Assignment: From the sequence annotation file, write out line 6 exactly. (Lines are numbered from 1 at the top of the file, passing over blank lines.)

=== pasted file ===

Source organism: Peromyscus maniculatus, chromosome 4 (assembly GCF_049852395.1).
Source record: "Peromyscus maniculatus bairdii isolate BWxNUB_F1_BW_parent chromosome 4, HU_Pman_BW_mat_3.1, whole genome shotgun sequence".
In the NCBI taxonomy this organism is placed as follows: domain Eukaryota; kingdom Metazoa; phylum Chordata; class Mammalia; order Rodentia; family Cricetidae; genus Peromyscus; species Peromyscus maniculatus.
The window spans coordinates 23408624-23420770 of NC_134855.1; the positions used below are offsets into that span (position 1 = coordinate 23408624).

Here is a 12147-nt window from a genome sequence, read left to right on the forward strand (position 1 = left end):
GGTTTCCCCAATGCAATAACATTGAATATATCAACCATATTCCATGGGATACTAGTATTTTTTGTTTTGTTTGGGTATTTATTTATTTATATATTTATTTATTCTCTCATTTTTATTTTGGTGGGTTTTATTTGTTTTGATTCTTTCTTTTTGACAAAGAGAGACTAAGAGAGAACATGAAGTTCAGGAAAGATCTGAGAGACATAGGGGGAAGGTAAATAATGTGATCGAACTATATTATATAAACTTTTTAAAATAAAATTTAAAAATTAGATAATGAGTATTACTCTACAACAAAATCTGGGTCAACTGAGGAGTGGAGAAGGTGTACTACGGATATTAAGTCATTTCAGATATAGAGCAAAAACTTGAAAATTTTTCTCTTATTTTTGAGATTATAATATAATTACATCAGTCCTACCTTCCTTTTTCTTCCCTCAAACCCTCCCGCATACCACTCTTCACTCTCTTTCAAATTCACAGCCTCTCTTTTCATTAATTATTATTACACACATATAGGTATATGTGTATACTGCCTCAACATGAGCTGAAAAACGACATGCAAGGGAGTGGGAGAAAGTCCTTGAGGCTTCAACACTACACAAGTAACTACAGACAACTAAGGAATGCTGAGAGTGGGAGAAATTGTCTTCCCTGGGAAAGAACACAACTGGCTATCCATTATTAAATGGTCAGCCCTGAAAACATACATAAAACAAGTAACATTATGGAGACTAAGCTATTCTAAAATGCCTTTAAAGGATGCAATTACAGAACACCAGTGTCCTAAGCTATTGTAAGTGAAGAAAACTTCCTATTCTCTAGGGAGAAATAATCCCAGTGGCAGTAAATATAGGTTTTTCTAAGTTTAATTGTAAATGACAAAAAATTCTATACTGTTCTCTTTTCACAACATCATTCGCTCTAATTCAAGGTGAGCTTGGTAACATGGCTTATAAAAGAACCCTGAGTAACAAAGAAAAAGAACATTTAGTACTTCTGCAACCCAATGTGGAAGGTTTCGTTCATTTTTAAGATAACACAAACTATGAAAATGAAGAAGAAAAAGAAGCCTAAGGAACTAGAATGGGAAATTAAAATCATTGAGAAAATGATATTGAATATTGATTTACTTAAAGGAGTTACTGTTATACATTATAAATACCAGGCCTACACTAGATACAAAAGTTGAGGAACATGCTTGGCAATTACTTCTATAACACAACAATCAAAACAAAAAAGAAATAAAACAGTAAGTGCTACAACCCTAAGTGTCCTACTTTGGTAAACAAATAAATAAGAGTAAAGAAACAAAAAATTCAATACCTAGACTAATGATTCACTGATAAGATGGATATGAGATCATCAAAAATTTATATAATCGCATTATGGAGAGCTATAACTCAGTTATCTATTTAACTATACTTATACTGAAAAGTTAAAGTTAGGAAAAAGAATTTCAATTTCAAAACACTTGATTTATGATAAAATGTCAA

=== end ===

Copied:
GGTTTCCCCAATGCAATAACATTGAATATATCAACCATATTCCATGGGATACTAGTATTTTTTGTTTTGTTTGGGTATTTATTTATTTATATATTTATTTATTCTCTCATTTTTATTTTGGTGGGTTTTATTTGTTTTGATTCTTTCTTTTTGACAAAGAGAGACTAAGAGAGAACATGAAGTTCAGGAAAGATCTGAGAGACATAGGGGGAAGGTAAATAATGTGATCGAACTATATTATATAAACTTTTTAAAATAAAATTTAAAAATTAGATAATGAGTATTACTCTACAACAAAATCTGGGTCAACTGAGGAGTGGAGAAGGTGTACTACGGATATTAAGTCATTTCAGATATAGAGCAAAAACTTGAAAATTTTTCTCTTATTTTTGAGATTATAATATAATTACATCAGTCCTACCTTCCTTTTTCTTCCCTCAAACCCTCCCGCATACCACTCTTCACTCTCTTTCAAATTCACAGCCTCTCTTTTCATTAATTATTATTACACACATATAGGTATATGTGTATACTGCCTCAACATGAGCTGAAAAACGACATGCAAGGGAGTGGGAGAAAGTCCTTGAGGCTTCAACACTACACAAGTAACTACAGACAACTAAGGAATGCTGAGAGTGGGAGAAATTGTCTTCCCTGGGAAAGAACACAACTGGCTATCCATTATTAAATGGTCAGCCCTGAAAACATACATAAAACAAGTAACATTATGGAGACTAAGCTATTCTAAAATGCCTTTAAAGGATGCAATTACAGAACACCAGTGTCCTAAGCTATTGTAAGTGAAGAAAACTTCCTATTCTCTAGGGAGAAATAATCCCAGTGGCAGTAAATATAGGTTTTTCTAAGTTTAATTGTAAATGACAAAAAATTCTATACTGTTCTCTTTTCACAACATCATTCGCTCTAATTCAAGGTGAGCTTGGTAACATGGCTTATAAAAGAACCCTGAGTAACAAAGAAAAAGAACATTTAGTACTTCTGCAACCCAATGTGGAAGGTTTCGTTCATTTTTAAGATAACACAAACTATGAAAATGAAGAAGAAAAAGAAGCCTAAGGAACTAGAATGGGAAATTAAAATCATTGAGAAAATGATATTGAATATTGATTTACTTAAAGGAGTTACTGTTATACATTATAAATACCAGGCCTACACTAGATACAAAAGTTGAGGAACATGCTTGGCAATTACTTCTATAACACAACAATCAAAACAAAAAAGAAATAAAACAGTAAGTGCTACAACCCTAAGTGTCCTACTTTGGTAAACAAATAAATAAGAGTAAAGAAACAAAAAATTCAATACCTAGACTAATGATTCACTGATAAGATGGATATGAGATCATCAAAAATTTATATAATCGCATTATGGAGAGCTATAACTCAGTTATCTATTTAACTATACTTATACTGAAAAGTTAAAGTTAGGAAAAAGAATTTCAATTTCAAAACACTTGATTTATGATAAAATGTCAA